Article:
Edited by Samuel Soskin, M.D. $10. Pp. 641, with 35 illustrations. Grune & Stratton, Inc., 381 4th Ave., New York 16, 1950.
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This excellent book under the editorship of Samuel Soskin is not a textbook of endocrinology in the strict sense. It is an attempt to correlate newer developments in the endocrinological field by experts doing active investigation in the areas which they are discussing. In all, 91 authors collaborated in this unusual volume. Although much new knowledge has been gained about pituitary-adrenal relationships and adrenal cortex steroids by clinical trials of pituitary adrenocorticotropic hormone (ACTH) and cortisone since this volume left the presses, the fundamental knowledge here presented is in no way outdated. In fact, the clinical results now being reported could all have been predicted from the data given here.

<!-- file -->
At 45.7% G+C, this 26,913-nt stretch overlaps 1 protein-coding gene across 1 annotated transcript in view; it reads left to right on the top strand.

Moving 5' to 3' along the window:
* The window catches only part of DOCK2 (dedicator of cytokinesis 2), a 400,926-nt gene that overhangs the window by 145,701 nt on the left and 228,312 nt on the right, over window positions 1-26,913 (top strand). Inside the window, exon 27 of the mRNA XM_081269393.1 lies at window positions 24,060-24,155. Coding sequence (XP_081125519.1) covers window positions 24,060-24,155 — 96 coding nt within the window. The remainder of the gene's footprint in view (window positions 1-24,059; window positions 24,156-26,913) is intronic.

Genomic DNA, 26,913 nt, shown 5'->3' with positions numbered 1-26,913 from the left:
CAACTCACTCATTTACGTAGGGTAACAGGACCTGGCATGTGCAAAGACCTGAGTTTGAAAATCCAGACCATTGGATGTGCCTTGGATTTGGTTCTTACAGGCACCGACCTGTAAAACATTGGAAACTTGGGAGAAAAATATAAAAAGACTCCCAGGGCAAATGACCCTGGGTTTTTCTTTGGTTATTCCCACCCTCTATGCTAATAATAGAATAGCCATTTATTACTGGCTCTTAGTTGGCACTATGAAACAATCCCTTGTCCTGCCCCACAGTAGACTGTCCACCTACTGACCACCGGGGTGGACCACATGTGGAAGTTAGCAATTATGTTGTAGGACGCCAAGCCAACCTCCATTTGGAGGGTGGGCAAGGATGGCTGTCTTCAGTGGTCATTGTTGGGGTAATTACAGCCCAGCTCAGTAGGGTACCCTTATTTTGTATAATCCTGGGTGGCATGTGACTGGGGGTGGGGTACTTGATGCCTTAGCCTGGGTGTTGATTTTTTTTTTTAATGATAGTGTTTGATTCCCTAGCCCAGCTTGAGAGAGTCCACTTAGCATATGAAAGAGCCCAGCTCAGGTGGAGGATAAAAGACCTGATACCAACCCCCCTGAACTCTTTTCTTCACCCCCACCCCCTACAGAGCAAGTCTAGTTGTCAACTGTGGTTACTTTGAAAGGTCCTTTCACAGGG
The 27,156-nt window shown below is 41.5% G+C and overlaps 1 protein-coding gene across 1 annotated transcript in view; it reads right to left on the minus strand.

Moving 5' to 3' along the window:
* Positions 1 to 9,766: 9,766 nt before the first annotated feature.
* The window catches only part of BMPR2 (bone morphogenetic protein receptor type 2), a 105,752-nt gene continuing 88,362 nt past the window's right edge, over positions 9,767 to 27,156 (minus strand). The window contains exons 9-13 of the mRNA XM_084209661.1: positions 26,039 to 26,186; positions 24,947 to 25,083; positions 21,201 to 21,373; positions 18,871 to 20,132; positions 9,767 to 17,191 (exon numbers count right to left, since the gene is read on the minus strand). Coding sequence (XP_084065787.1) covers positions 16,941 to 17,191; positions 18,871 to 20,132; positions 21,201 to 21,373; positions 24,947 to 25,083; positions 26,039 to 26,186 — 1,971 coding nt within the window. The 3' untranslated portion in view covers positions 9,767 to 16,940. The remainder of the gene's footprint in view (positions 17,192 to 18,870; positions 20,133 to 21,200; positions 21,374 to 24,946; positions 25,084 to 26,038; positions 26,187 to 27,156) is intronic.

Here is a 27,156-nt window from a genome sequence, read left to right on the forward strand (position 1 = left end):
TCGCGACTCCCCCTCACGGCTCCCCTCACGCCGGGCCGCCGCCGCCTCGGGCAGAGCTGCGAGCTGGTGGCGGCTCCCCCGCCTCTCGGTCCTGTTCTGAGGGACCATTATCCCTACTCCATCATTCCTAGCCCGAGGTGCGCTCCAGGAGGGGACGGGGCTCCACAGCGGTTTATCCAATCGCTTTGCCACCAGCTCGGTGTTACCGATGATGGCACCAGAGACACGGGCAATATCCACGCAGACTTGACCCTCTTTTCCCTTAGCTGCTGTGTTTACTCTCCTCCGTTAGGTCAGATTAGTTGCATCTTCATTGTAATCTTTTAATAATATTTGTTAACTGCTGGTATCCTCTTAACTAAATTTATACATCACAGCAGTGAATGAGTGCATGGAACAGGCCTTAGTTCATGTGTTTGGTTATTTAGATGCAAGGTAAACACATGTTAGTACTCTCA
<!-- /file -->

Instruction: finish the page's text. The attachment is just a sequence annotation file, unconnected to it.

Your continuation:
The busy internist will find some chapters hard going, for the material is in no way diluted for spoon feeding. But if he does get through the excellent reviews on thyroid dysfunction and its management and the discussions on the
Progress in Clinical Endocrinology.. AMA Arch Intern Med. 1951;87(2):325-326. doi:10.1001/archinte.1951.03810020147020